The association between diet quality, dietary patterns and depression in adults: a systematic review
1 School of Medicine, Deakin University, Geelong, Australia
2 Department of Psychiatry, The University of Melbourne, Parkville, Australia
3 School of Public Health and Preventive Medicine, Monash University, Melbourne, Australia
4 Northwest Academic Centre, Department of Medicine, The University of Melbourne, Sunshine Hospital, 176 Furlong Road, St Albans, Australia
5 Orygen Youth Health Research Centre, Parkville, Australia
6 Mental Health Research Institute, Parkville, Australia
7 Australian Institute for Musculoskeletal Science, The University of Melbourne, 176 Furlong Road, St Albans, Australia
BMC Psychiatry 2013, 13:175 doi:10.1186/1471-244X-13-175Published: 27 June 2013
Recent evidence suggests that diet modifies key biological factors associated with the development of depression; however, associations between diet quality and depression are not fully understood. We performed a systematic review to evaluate existing evidence regarding the association between diet quality and depression.
A computer-aided literature search was conducted using Medline, CINAHL, and PsycINFO, January 1965 to October 2011, and a best-evidence analysis performed.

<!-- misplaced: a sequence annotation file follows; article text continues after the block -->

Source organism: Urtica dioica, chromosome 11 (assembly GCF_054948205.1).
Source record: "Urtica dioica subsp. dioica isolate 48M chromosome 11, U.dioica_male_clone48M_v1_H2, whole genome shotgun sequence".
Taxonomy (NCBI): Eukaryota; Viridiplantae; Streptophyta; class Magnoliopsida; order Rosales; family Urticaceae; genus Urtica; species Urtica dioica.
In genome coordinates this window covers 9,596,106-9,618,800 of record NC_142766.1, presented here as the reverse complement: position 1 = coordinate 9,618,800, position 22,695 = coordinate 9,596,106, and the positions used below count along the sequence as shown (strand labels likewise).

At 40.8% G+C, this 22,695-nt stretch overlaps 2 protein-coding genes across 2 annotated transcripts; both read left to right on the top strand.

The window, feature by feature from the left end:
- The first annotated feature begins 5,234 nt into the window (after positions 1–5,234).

Twenty-five studies from nine countries met eligibility criteria. Our best-evidence analyses found limited evidence to support an association between traditional diets (Mediterranean or Norwegian diets) and depression. We also observed a conflicting level of evidence for associations between (i) a traditional Japanese diet and depression, (ii) a “healthy” diet and depression, (iii) a Western diet and depression, and (iv) individuals with depression and the likelihood of eating a less healthy diet.
To our knowledge, this is the first review to synthesize and critically analyze evidence regarding diet quality, dietary patterns and depression. Further studies are urgently required to elucidate whether a true causal association exists.